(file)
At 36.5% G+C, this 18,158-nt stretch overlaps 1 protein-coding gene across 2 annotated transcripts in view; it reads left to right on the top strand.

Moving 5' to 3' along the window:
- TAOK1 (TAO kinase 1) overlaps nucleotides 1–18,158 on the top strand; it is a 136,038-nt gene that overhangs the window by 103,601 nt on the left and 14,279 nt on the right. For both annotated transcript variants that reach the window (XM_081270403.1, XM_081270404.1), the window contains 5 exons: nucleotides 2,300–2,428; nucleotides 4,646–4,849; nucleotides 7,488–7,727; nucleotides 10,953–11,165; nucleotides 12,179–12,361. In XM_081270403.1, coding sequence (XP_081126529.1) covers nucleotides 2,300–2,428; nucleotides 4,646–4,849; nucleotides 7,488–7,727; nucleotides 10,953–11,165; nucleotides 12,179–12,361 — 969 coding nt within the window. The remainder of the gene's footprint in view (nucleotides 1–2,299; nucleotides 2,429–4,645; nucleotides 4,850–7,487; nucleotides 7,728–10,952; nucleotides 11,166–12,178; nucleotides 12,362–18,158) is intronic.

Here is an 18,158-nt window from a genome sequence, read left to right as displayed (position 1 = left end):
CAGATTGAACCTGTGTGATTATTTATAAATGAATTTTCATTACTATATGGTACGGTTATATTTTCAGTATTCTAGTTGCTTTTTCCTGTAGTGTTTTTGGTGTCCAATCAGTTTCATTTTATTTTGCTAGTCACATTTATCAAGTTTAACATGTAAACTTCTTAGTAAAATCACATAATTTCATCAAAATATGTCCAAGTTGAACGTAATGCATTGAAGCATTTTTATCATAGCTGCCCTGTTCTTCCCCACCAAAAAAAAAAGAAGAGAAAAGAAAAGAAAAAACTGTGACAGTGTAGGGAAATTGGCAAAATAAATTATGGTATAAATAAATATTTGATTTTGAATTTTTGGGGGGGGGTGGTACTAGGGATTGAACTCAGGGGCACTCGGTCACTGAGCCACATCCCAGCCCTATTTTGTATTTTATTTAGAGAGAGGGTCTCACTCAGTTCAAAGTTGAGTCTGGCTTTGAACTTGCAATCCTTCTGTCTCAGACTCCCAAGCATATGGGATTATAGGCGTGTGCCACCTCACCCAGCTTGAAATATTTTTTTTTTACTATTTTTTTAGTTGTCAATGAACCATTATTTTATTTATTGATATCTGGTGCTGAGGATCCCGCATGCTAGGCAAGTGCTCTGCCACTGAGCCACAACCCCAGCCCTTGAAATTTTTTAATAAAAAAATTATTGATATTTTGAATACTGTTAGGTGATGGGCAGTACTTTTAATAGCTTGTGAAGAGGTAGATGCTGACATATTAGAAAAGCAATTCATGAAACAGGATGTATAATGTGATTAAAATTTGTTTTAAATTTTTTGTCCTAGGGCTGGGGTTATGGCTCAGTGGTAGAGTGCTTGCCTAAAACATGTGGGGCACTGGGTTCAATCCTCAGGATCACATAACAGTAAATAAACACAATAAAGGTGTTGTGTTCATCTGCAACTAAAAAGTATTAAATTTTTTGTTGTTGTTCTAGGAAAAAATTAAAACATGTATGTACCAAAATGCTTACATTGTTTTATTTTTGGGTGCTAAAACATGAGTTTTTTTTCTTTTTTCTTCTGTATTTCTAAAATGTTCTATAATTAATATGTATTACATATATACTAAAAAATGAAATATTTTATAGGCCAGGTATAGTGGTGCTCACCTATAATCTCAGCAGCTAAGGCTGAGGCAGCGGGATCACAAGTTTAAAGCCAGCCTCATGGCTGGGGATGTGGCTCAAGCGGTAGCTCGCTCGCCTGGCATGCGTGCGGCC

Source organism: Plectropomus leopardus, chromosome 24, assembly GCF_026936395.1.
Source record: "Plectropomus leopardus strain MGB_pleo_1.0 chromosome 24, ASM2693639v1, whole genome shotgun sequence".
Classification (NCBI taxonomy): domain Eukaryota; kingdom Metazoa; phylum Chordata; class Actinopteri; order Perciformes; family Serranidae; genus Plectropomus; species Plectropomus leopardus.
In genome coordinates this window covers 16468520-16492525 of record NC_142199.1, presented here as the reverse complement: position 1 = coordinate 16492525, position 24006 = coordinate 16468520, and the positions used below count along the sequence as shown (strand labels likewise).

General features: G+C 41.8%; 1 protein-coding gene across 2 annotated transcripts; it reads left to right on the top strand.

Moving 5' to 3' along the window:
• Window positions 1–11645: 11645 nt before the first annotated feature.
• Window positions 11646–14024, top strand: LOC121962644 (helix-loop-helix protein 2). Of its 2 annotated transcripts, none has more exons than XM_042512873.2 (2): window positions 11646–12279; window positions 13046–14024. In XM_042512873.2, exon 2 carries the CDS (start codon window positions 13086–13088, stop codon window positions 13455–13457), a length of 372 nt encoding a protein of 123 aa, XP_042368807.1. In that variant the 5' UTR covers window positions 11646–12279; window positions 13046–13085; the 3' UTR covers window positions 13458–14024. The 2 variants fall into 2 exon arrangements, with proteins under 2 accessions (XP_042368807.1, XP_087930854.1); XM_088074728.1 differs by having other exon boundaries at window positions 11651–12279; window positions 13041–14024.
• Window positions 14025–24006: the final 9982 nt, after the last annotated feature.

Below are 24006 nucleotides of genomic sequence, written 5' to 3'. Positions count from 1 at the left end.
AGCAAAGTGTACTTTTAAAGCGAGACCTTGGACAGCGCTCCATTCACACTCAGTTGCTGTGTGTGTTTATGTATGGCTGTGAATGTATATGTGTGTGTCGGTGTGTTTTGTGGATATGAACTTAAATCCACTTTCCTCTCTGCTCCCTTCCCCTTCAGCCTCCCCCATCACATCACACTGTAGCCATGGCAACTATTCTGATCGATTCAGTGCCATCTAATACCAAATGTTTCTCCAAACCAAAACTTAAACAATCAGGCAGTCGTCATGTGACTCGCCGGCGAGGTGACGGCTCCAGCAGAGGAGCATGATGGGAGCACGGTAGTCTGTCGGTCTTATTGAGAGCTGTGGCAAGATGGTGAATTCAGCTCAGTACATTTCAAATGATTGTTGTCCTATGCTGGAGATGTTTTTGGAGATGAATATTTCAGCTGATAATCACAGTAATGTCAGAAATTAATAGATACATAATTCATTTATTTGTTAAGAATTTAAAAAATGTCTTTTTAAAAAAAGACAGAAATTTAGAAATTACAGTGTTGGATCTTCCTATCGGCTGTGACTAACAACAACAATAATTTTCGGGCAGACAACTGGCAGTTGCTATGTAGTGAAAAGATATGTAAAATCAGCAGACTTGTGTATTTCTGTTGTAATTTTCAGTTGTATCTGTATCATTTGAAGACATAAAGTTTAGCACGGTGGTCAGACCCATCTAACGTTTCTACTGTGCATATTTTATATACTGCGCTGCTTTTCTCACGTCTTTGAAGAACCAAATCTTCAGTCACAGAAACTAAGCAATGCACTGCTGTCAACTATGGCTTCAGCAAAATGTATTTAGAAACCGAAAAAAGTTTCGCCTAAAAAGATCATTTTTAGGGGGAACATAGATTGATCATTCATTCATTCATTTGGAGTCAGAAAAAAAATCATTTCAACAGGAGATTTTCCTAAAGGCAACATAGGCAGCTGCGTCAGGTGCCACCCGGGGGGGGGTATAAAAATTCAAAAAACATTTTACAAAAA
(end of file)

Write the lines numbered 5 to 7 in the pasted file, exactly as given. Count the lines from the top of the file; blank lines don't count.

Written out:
CAGATTGAACCTGTGTGATTATTTATAAATGAATTTTCATTACTATATGGTACGGTTATATTTTCAGTATTCTAGTTGCTTTTTCCTGTAGTGTTTTTGGTGTCCAATCAGTTTCATTTTATTTTGCTAGTCACATTTATCAAGTTTAACATGTAAACTTCTTAGTAAAATCACATAATTTCATCAAAATATGTCCAAGTTGAACGTAATGCATTGAAGCATTTTTATCATAGCTGCCCTGTTCTTCCCCACCAAAAAAAAAAGAAGAGAAAAGAAAAGAAAAAACTGTGACAGTGTAGGGAAATTGGCAAAATAAATTATGGTATAAATAAATATTTGATTTTGAATTTTTGGGGGGGGGTGGTACTAGGGATTGAACTCAGGGGCACTCGGTCACTGAGCCACATCCCAGCCCTATTTTGTATTTTATTTAGAGAGAGGGTCTCACTCAGTTCAAAGTTGAGTCTGGCTTTGAACTTGCAATCCTTCTGTCTCAGACTCCCAAGCATATGGGATTATAGGCGTGTGCCACCTCACCCAGCTTGAAATATTTTTTTTTTACTATTTTTTTAGTTGTCAATGAACCATTATTTTATTTATTGATATCTGGTGCTGAGGATCCCGCATGCTAGGCAAGTGCTCTGCCACTGAGCCACAACCCCAGCCCTTGAAATTTTTTAATAAAAAAATTATTGATATTTTGAATACTGTTAGGTGATGGGCAGTACTTTTAATAGCTTGTGAAGAGGTAGATGCTGACATATTAGAAAAGCAATTCATGAAACAGGATGTATAATGTGATTAAAATTTGTTTTAAATTTTTTGTCCTAGGGCTGGGGTTATGGCTCAGTGGTAGAGTGCTTGCCTAAAACATGTGGGGCACTGGGTTCAATCCTCAGGATCACATAACAGTAAATAAACACAATAAAGGTGTTGTGTTCATCTGCAACTAAAAAGTATTAAATTTTTTGTTGTTGTTCTAGGAAAAAATTAAAACATGTATGTACCAAAATGCTTACATTGTTTTATTTTTGGGTGCTAAAACATGAGTTTTTTTTCTTTTTTCTTCTGTATTTCTAAAATGTTCTATAATTAATATGTATTACATATATACTAAAAAATGAAATATTTTATAGGCCAGGTATAGTGGTGCTCACCTATAATCTCAGCAGCTAAGGCTGAGGCAGCGGGATCACAAGTTTAAAGCCAGCCTCATGGCTGGGGATGTGGCTCAAGCGGTAGCTCGCTCGCCTGGCATGCGTGCGGCC

Source organism: Plectropomus leopardus, chromosome 24, assembly GCF_026936395.1.
Source record: "Plectropomus leopardus strain MGB_pleo_1.0 chromosome 24, ASM2693639v1, whole genome shotgun sequence".